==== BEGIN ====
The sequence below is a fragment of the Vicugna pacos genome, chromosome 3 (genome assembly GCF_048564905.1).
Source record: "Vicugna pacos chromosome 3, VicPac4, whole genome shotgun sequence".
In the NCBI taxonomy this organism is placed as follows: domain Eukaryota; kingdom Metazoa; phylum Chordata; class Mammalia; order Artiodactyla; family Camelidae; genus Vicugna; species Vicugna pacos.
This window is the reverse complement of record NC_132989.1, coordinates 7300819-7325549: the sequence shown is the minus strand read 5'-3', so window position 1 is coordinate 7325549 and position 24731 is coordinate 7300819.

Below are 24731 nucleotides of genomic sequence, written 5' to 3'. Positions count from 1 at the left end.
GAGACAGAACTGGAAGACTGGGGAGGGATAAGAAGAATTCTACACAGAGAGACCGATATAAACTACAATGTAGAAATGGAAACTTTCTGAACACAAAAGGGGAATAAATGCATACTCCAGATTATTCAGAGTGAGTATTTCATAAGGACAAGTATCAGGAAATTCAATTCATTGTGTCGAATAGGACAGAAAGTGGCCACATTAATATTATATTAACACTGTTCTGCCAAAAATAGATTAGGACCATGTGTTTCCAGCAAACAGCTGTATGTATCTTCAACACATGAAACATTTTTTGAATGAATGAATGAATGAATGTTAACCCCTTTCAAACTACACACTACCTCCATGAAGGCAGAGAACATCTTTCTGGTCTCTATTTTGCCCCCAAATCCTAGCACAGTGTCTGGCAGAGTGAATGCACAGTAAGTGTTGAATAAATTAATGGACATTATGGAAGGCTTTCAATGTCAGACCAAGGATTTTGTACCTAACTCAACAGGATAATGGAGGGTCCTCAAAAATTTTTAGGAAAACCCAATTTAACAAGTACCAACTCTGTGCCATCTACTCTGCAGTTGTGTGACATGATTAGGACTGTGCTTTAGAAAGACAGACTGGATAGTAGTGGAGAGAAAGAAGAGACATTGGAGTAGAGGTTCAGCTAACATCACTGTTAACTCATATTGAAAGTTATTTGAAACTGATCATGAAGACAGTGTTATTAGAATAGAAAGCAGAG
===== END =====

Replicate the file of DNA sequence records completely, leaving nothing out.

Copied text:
The sequence below is a fragment of the Vicugna pacos genome, chromosome 3 (genome assembly GCF_048564905.1).
Source record: "Vicugna pacos chromosome 3, VicPac4, whole genome shotgun sequence".
In the NCBI taxonomy this organism is placed as follows: domain Eukaryota; kingdom Metazoa; phylum Chordata; class Mammalia; order Artiodactyla; family Camelidae; genus Vicugna; species Vicugna pacos.
This window is the reverse complement of record NC_132989.1, coordinates 7300819-7325549: the sequence shown is the minus strand read 5'-3', so window position 1 is coordinate 7325549 and position 24731 is coordinate 7300819.

Below are 24731 nucleotides of genomic sequence, written 5' to 3'. Positions count from 1 at the left end.
GAGACAGAACTGGAAGACTGGGGAGGGATAAGAAGAATTCTACACAGAGAGACCGATATAAACTACAATGTAGAAATGGAAACTTTCTGAACACAAAAGGGGAATAAATGCATACTCCAGATTATTCAGAGTGAGTATTTCATAAGGACAAGTATCAGGAAATTCAATTCATTGTGTCGAATAGGACAGAAAGTGGCCACATTAATATTATATTAACACTGTTCTGCCAAAAATAGATTAGGACCATGTGTTTCCAGCAAACAGCTGTATGTATCTTCAACACATGAAACATTTTTTGAATGAATGAATGAATGAATGTTAACCCCTTTCAAACTACACACTACCTCCATGAAGGCAGAGAACATCTTTCTGGTCTCTATTTTGCCCCCAAATCCTAGCACAGTGTCTGGCAGAGTGAATGCACAGTAAGTGTTGAATAAATTAATGGACATTATGGAAGGCTTTCAATGTCAGACCAAGGATTTTGTACCTAACTCAACAGGATAATGGAGGGTCCTCAAAAATTTTTAGGAAAACCCAATTTAACAAGTACCAACTCTGTGCCATCTACTCTGCAGTTGTGTGACATGATTAGGACTGTGCTTTAGAAAGACAGACTGGATAGTAGTGGAGAGAAAGAAGAGACATTGGAGTAGAGGTTCAGCTAACATCACTGTTAACTCATATTGAAAGTTATTTGAAACTGATCATGAAGACAGTGTTATTAGAATAGAAAGCAGAG